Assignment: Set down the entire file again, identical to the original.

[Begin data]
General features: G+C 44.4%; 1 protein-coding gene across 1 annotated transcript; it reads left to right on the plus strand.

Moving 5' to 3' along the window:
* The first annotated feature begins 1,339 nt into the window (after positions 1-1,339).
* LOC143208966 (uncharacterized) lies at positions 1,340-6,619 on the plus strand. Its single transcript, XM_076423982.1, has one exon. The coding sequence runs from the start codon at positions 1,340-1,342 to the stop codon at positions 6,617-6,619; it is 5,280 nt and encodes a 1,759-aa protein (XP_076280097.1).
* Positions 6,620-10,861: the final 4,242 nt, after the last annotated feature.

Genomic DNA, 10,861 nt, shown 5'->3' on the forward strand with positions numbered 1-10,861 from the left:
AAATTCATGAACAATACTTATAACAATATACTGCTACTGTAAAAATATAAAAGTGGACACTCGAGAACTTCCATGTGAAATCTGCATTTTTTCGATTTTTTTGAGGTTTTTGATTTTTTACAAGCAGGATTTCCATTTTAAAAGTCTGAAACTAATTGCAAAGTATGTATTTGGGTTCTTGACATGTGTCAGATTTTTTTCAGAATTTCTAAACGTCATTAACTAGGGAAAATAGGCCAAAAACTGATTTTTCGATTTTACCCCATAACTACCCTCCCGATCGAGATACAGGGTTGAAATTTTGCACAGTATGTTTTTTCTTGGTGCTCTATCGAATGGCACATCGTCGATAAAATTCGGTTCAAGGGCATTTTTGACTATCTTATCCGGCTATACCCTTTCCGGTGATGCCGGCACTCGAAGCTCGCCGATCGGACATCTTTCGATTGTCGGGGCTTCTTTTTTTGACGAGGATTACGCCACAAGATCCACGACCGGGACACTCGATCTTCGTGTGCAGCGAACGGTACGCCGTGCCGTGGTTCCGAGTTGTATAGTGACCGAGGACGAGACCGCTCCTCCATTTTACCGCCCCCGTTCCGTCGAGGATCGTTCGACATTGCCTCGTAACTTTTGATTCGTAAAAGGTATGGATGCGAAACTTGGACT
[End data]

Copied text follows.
General features: G+C 44.4%; 1 protein-coding gene across 1 annotated transcript; it reads left to right on the plus strand.

Moving 5' to 3' along the window:
* The first annotated feature begins 1,339 nt into the window (after positions 1-1,339).
* LOC143208966 (uncharacterized) lies at positions 1,340-6,619 on the plus strand. Its single transcript, XM_076423982.1, has one exon. The coding sequence runs from the start codon at positions 1,340-1,342 to the stop codon at positions 6,617-6,619; it is 5,280 nt and encodes a 1,759-aa protein (XP_076280097.1).
* Positions 6,620-10,861: the final 4,242 nt, after the last annotated feature.

Genomic DNA, 10,861 nt, shown 5'->3' on the forward strand with positions numbered 1-10,861 from the left:
AAATTCATGAACAATACTTATAACAATATACTGCTACTGTAAAAATATAAAAGTGGACACTCGAGAACTTCCATGTGAAATCTGCATTTTTTCGATTTTTTTGAGGTTTTTGATTTTTTACAAGCAGGATTTCCATTTTAAAAGTCTGAAACTAATTGCAAAGTATGTATTTGGGTTCTTGACATGTGTCAGATTTTTTTCAGAATTTCTAAACGTCATTAACTAGGGAAAATAGGCCAAAAACTGATTTTTCGATTTTACCCCATAACTACCCTCCCGATCGAGATACAGGGTTGAAATTTTGCACAGTATGTTTTTTCTTGGTGCTCTATCGAATGGCACATCGTCGATAAAATTCGGTTCAAGGGCATTTTTGACTATCTTATCCGGCTATACCCTTTCCGGTGATGCCGGCACTCGAAGCTCGCCGATCGGACATCTTTCGATTGTCGGGGCTTCTTTTTTTGACGAGGATTACGCCACAAGATCCACGACCGGGACACTCGATCTTCGTGTGCAGCGAACGGTACGCCGTGCCGTGGTTCCGAGTTGTATAGTGACCGAGGACGAGACCGCTCCTCCATTTTACCGCCCCCGTTCCGTCGAGGATCGTTCGACATTGCCTCGTAACTTTTGATTCGTAAAAGGTATGGATGCGAAACTTGGACT